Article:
Diabetic Ulcers

Understanding Diabetic Ulcers

What are Diabetic Ulcers?

Dealing with diabetic ulcers can be a challenging and often overwhelming experience for individuals managing diabetes. These ulcers, which typically occur as breaks or holes in the skin that are slow to heal, can lead to significant health concerns if not managed with vigilant care and attention. If you, or someone you care about, is living with diabetes, here’s what you need to know about diabetic ulcers, their causes, symptoms, and available treatments.

Diabetic ulcers are wounds that typically occur on the feet or lower legs of individuals with diabetes. These ulcers can range from superficial wounds involving only the skin to deeper wounds that extend down to the bone. Due to compromised circulation and nerve damage (peripheral neuropathy), individuals with diabetes may not feel pain or notice injuries to their feet, allowing ulcers to develop and worsen if not properly managed.

Risk Factors

Several factors increase the risk of developing diabetic ulcers, including:

  • Peripheral Neuropathy: Reduced foot sensation makes it difficult to detect injuries or irritation.
  • Peripheral Vascular Disease: Poor blood flow to the feet hinders the healing process.
  • Foot Deformities: High-pressure areas caused by foot deformities can lead to ulcer formation.
  • Poor Footwear: Ill-fitting shoes or improper foot hygiene contribute to increased risk.

Diabetic Ulcer Signs and Symptoms

Recognizing the signs and symptoms of diabetic ulcers is crucial for early intervention. Common symptoms include:

  • Redness and Heat: The affected area may appear red and feel warmer than the surrounding skin.
  • Pain or Sensation: Depending on nerve damage, individuals may experience burning, itching, or pain.
  • Drainage: Fluid or blood may be visible on socks or inside shoes.
  • Visible Breaks in the Skin: Calluses, cracks, or open wounds may be observed.
  • Odour: Foul-smelling discharge from the ulcer is common.


Diabetic ulcers can develop due to various reasons, including:

  • Foot Deformities: Misshapen feet can create pressure points that lead to ulceration.
  • Trauma: Injuries such as stepping on sharp objects or wearing inappropriate footwear.
  • Poor Circulation: Reduced blood flow slows down the healing process.
  • Foot Hygiene: Neglecting foot care practices increases susceptibility to infections.

Treatment Options

Effective treatment of diabetic ulcers involves a multidisciplinary approach and may include:

  • Debridement: Removal of dead or infected tissue to promote healing.
  • Specialized Dressings: Using ointments and dressings that facilitate wound healing.
  • Pressure Relief: Devices like diabetic walking boots are designed to offload pressure from the ulcerated area.

How PBO Group Can Help

When it’s determined that an individual with diabetic ulcers could benefit from a wound care device, the patient’s doctor can refer them to PBO Group to have a custom device made. These devices include:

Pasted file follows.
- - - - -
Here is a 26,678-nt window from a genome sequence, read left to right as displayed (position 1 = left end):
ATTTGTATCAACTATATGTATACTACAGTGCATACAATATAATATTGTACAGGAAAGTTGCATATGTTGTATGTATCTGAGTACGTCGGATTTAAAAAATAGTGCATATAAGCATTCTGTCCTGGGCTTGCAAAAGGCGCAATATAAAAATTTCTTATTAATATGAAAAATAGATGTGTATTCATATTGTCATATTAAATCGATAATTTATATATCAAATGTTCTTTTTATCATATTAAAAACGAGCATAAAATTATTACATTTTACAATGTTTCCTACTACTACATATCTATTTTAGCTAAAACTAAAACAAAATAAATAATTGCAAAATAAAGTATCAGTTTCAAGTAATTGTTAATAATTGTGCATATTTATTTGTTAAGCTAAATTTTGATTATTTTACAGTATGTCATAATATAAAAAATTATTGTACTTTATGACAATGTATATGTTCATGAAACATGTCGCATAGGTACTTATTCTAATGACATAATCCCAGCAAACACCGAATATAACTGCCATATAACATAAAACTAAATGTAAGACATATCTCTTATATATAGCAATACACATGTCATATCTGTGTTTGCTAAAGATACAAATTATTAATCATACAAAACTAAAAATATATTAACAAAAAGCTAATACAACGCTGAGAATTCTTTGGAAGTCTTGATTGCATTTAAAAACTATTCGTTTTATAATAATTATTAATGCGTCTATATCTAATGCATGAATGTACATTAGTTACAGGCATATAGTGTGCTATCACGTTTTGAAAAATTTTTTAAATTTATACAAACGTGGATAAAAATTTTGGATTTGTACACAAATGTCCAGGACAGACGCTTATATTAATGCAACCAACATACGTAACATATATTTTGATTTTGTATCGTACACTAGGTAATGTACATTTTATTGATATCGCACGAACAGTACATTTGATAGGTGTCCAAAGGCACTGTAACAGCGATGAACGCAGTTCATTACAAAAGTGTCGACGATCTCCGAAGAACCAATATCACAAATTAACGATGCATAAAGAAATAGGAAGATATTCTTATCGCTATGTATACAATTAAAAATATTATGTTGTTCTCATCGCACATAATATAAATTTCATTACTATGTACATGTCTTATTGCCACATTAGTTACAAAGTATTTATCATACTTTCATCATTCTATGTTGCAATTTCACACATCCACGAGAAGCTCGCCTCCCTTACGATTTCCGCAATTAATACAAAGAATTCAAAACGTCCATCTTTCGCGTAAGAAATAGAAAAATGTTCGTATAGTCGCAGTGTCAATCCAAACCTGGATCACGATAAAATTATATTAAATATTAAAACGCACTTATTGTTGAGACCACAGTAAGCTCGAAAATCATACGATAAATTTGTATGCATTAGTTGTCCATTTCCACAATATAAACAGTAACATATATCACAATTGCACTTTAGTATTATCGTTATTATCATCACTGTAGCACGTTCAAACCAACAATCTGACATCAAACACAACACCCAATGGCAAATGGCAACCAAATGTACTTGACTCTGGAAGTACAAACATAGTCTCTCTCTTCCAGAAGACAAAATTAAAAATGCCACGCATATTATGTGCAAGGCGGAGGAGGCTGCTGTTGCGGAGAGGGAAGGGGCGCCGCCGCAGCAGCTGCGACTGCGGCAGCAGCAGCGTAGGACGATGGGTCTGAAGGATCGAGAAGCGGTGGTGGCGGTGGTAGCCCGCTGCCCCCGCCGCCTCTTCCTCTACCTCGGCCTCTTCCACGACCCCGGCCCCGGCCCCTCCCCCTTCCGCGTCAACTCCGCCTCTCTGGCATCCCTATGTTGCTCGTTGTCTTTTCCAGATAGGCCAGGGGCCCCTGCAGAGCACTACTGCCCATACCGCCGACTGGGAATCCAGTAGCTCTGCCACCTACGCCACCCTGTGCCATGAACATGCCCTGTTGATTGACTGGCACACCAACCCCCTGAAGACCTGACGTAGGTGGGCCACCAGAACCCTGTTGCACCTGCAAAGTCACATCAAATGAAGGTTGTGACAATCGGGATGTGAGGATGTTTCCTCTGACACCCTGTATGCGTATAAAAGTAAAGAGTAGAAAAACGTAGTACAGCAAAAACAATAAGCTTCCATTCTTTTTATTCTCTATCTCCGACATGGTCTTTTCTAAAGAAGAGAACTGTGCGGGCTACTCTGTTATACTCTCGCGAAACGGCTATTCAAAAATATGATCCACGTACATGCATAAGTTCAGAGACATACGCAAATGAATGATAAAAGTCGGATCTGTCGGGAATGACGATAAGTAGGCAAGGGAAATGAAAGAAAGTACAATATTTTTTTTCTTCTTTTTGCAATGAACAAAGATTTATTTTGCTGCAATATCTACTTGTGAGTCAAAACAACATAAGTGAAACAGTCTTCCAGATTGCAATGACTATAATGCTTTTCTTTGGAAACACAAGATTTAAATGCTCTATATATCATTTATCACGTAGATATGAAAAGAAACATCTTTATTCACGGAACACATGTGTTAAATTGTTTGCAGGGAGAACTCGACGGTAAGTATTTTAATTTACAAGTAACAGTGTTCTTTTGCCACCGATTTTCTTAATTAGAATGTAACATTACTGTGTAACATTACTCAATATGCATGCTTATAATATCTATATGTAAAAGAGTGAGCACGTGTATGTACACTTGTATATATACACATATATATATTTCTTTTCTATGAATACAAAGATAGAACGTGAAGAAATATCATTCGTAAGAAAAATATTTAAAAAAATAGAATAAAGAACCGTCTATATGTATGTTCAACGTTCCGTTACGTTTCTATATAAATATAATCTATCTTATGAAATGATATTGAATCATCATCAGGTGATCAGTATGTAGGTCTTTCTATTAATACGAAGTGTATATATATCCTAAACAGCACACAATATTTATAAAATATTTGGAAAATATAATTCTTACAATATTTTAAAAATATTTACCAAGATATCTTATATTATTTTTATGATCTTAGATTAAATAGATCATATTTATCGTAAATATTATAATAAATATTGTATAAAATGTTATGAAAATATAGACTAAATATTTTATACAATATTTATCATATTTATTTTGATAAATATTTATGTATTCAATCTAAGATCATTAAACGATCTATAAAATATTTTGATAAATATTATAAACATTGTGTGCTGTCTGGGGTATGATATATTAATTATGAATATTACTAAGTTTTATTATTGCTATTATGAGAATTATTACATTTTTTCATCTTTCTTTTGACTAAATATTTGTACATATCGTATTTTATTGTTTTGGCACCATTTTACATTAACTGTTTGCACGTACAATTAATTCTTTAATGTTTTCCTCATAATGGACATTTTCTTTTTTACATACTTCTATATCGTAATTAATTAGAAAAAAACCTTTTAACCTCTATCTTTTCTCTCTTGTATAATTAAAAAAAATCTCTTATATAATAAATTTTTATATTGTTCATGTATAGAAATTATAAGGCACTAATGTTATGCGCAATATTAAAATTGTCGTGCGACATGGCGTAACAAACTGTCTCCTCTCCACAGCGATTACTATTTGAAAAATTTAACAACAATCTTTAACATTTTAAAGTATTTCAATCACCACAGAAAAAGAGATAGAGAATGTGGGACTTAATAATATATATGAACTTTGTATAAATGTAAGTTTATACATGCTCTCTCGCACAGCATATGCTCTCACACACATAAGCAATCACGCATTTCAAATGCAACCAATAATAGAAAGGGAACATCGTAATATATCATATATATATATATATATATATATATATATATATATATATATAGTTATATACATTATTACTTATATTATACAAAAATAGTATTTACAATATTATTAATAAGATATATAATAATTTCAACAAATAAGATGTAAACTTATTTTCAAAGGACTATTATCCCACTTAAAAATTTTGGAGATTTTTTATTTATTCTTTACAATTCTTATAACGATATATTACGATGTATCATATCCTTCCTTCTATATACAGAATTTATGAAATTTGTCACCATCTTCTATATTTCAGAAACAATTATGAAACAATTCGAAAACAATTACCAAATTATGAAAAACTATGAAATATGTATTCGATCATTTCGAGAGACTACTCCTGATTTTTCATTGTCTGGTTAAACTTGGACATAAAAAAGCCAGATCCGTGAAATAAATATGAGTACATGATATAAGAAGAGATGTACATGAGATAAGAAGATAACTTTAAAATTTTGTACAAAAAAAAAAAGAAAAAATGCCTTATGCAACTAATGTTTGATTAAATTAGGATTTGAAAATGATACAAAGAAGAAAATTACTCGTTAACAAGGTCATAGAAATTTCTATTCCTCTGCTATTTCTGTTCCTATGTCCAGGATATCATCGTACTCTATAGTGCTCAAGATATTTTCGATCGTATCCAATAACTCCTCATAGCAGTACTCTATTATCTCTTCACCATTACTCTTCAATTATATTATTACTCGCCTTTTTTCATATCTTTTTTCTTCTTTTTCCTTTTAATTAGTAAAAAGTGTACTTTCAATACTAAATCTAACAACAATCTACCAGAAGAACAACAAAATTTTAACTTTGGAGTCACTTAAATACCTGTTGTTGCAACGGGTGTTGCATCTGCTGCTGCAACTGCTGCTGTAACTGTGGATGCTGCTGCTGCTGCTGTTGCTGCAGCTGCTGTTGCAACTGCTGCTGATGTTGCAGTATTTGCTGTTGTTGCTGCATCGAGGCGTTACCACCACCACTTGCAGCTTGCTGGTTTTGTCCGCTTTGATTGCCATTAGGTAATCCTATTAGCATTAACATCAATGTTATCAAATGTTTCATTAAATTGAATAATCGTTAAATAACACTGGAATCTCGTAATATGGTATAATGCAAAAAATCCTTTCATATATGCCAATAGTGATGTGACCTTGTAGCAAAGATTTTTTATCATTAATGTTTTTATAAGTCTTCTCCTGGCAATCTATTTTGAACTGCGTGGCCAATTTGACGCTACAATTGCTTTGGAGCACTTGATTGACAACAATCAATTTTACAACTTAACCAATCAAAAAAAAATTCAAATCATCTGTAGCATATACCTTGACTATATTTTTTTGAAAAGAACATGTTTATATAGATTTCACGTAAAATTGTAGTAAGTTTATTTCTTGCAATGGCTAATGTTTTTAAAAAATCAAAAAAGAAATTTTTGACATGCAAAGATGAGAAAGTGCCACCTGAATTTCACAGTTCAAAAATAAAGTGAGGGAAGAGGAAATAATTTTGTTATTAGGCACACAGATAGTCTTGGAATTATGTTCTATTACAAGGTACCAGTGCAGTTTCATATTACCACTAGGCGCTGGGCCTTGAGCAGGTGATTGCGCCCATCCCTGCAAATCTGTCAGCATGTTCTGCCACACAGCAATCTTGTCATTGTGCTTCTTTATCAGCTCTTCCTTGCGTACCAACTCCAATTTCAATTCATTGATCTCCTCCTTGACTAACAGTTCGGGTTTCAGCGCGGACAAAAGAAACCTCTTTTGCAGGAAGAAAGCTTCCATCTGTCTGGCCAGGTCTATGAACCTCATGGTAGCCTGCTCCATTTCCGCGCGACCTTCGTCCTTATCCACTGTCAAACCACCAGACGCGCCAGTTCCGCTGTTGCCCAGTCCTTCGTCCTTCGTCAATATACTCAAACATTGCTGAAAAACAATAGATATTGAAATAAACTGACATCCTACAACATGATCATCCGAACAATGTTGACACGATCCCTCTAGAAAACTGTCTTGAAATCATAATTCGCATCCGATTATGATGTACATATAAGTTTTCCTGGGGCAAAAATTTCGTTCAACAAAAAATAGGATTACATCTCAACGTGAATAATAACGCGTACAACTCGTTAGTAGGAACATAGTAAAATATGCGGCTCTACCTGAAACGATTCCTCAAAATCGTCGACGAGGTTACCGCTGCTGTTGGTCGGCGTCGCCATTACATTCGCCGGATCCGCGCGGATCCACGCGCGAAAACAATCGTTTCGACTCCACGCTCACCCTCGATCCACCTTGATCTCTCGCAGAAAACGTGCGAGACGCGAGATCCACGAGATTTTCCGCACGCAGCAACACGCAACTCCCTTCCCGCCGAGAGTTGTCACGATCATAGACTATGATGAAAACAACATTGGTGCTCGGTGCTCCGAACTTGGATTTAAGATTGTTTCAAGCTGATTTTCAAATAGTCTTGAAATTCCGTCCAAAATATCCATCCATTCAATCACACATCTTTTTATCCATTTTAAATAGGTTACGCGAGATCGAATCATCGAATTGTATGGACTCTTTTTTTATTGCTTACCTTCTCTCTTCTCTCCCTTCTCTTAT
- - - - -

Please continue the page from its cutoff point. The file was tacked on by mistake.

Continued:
• Removable Diabetic Walking Boot: This device features a rocker sole and custom insole to reduce pressure on ulcers located on the bottom of the foot.
  • Non-Removable Diabetic Walking Boot: This device is similar to the removable boot but is equipped with features to prevent removal. It is often used to support patients with cognitive impairments or non-compliance issues.
  • Custom Made CROW Boot: CROW stands for Charcot Restraint Orthotic Walker. This device is designed to provide total contact over the foot, shin, calf, and ankle, effectively reducing pressure on ulcers in various areas.

Another important way PBO Group helps clients living with diabetic ulcers is by helping them research and apply for funding programs that assist with the costs of these devices. Some new programs are being introduced in certain regions of Ontario, with the Ministry of Health covering device costs if the device is prescribed by a physician. Be sure to ask your PBO Group Clinician about funding availability in your region.

Next Steps

Managing diabetic ulcers requires proactive care, proper medical attention, and access to specialized wound care devices. When left untreated, diabetic ulcers can result in the need to surgically amputate the infected toe, part of the foot, and, in some cases, even the whole foot or lower leg. By understanding the causes, symptoms, and treatment options available, individuals with diabetes can take proactive steps to prevent complications and promote healing. If you or someone you know is living with diabetes and experiencing foot-related issues, seeking prompt medical advice can make a life-changing difference. Your PBO Group Clinician is available to support you. Book an appointment here.

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